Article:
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DrTskoul

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Re: Anthropogenic Existential Risk
« Reply #71 on: March 15, 2017, 06:56:10 PM »
On a planet killing scale, what is worse- nukes or hyperthermal?
“You can know the name of a bird in all the languages of the world, but when you're finished, you'll know absolutely nothing whatever about the bird... So let's look at the bird and see what it's doing -- that's what counts.”
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AbruptSLR

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Re: Anthropogenic Existential Risk
« Reply #72 on: March 15, 2017, 07:48:10 PM »
On a planet killing scale, what is worse- nukes or hyperthermal?

Who is to say that approaching hyperthermal conditions won't trigger a nuclear war; which could then trigger a nuclear winter.

Just saying ...
« Last Edit: March 15, 2017, 07:57:01 PM by AbruptSLR »
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TerryM

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Re: Anthropogenic Existential Risk
« Reply #73 on: March 15, 2017, 09:28:17 PM »
On a planet killing scale, what is worse- nukes or hyperthermal?


I don't think the planet dies, just it's inhabitants.


Anything that delays what seems more and more to be our inevitable demise gets my vote. If however this comes down to the Russians dying a month sooner than we, I don't see that as advantageous.


It does seem as though the Anthropocene, for whatever reason, will be by far the shortest of eras.


Terry

AbruptSLR

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Re: Anthropogenic Existential Risk
« Reply #74 on: August 20, 2017, 05:48:29 PM »
The linked MAHB website offers numerous & multi-disciplinary articles regarding the reality of the challenges that mankind and the biosphere are currently facing in the Anthropocene.  In this regards, I also provide a link to the MAHB archive on extinction as well as three links to the most recent articles on the website:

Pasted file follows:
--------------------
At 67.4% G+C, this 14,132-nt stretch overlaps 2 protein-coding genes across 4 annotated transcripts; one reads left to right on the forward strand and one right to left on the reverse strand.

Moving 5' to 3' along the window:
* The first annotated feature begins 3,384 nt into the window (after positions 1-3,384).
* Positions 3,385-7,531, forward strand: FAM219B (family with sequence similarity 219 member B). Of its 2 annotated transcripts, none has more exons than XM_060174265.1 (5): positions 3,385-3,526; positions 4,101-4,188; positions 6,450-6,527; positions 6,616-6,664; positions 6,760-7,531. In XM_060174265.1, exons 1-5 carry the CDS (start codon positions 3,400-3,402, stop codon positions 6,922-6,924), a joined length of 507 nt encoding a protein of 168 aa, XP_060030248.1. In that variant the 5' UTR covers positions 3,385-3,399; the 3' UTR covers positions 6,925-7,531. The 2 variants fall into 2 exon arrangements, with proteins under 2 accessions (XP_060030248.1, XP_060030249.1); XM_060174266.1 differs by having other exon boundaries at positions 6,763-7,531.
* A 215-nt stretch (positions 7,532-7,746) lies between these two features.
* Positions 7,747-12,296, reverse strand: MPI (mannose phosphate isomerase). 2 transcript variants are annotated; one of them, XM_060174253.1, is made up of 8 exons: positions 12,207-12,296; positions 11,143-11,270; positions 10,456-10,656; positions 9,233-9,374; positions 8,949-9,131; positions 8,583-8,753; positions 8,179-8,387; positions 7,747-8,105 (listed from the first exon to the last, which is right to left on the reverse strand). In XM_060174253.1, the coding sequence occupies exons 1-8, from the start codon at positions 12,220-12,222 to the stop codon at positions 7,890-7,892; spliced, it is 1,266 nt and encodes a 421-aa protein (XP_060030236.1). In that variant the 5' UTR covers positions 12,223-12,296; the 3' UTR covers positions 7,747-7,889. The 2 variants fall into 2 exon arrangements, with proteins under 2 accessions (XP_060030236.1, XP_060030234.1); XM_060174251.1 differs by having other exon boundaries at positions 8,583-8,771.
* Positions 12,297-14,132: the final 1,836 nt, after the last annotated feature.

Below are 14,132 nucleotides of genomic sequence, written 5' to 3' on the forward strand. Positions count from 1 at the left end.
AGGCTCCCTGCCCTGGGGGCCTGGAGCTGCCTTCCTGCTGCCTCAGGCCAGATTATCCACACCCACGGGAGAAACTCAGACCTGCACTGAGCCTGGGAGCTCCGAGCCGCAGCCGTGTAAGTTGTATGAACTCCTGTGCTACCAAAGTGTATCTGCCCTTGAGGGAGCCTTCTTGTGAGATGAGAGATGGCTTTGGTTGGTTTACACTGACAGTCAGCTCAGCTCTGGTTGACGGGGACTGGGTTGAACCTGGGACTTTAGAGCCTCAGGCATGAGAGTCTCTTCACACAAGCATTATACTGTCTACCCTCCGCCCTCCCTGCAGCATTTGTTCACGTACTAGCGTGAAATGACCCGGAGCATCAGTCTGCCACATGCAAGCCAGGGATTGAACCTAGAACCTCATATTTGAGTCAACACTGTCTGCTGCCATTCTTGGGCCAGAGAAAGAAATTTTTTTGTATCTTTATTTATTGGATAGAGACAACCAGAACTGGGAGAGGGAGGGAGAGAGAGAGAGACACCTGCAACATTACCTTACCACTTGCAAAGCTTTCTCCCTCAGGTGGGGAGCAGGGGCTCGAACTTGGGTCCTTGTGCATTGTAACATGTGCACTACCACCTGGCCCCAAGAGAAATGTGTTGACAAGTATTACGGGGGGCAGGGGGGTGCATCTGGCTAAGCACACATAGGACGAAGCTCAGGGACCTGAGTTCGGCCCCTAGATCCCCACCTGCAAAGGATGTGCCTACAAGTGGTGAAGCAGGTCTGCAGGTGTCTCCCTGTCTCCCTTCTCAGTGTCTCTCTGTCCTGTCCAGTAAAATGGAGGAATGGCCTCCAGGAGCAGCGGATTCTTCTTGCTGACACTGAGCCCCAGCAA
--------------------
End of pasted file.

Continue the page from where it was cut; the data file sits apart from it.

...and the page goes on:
The Millennium Alliance for Humanity and the Biosphere: connecting activists, scientists, humanists and civil society to foster global change.

https://mahb.stanford.edu/

https://mahb.stanford.edu/library-category/extinction/


Title: "When optimism spells disaster…"

https://mahb.stanford.edu/blog/optimism/

Extract: "One of the most dangerous threats to the human future in this, the Age of Perils, is … optimism.

Nowadays, if you tell the tested truth about climate science, weapons of mass destruction, global pollution, extinction or, indeed, any of the ten existential threats now closing in on humanity, you are likely to provoke one of two responses.

The first is a sober “Shit. I never knew it was that bad. What’s the evidence?” followed by “What can we do about it?”

The second ranges from polite dismissal to “I don’t want to hear all that bad news”, to outright, hysterical abuse, in which you are labelled everything from a “doomsayer” and a “Malthusian” to a spreader of lies, a “greenie nutcase” or even a socialist, a Marxist or a contemptible liberal!

Human society neatly divides into folk who can handle bad news – and those who can’t. Those who put their hands over their ears and demand you shut up. Or, as Charles Darwin might have observed, those who are fit for survival – and those who ain’t.

Optimism can be a useful attribute in a general, a politician or a business manager, providing it is based on fact, not mere belief. It nurtures the resilience to endure tough times. But remaining stubbornly “optimistic” when the weight of evidence points to imminent dangers to civilization and maybe even our species is a formula for disaster, that spells inaction and, consequently, an increase in the scale of the risk. It decreases our fitness for survival. It is, in short, extremely unwise.

Many “optimists” insist that humans are so smart we will come up with technical solutions to all the leading threats we face (though how we can do this with nuclear weapons is a moot question). And it is true that technical solutions exist to most of them. However, this ignores the fact that many of our greatest institutions – governments, corporations, faiths – are unable or unwilling to take action until the threats become so vast as to be unstoppable. The technical solutions will not develop unless society sees a need for them.

In this case it is the blind optimists, rather than the realistic pessimists, who imperil our future.
..
To overcome them humanity doesn’t need optimism or pessimism. It needs to exercise a singular attribute that has stood us in good stead for over a million years: wisdom."

&

Title: "When and How Will Growth Cease?"

https://mahb.stanford.edu/blog/when-how-growth-cease/

&

Title: "Contraceptual Art"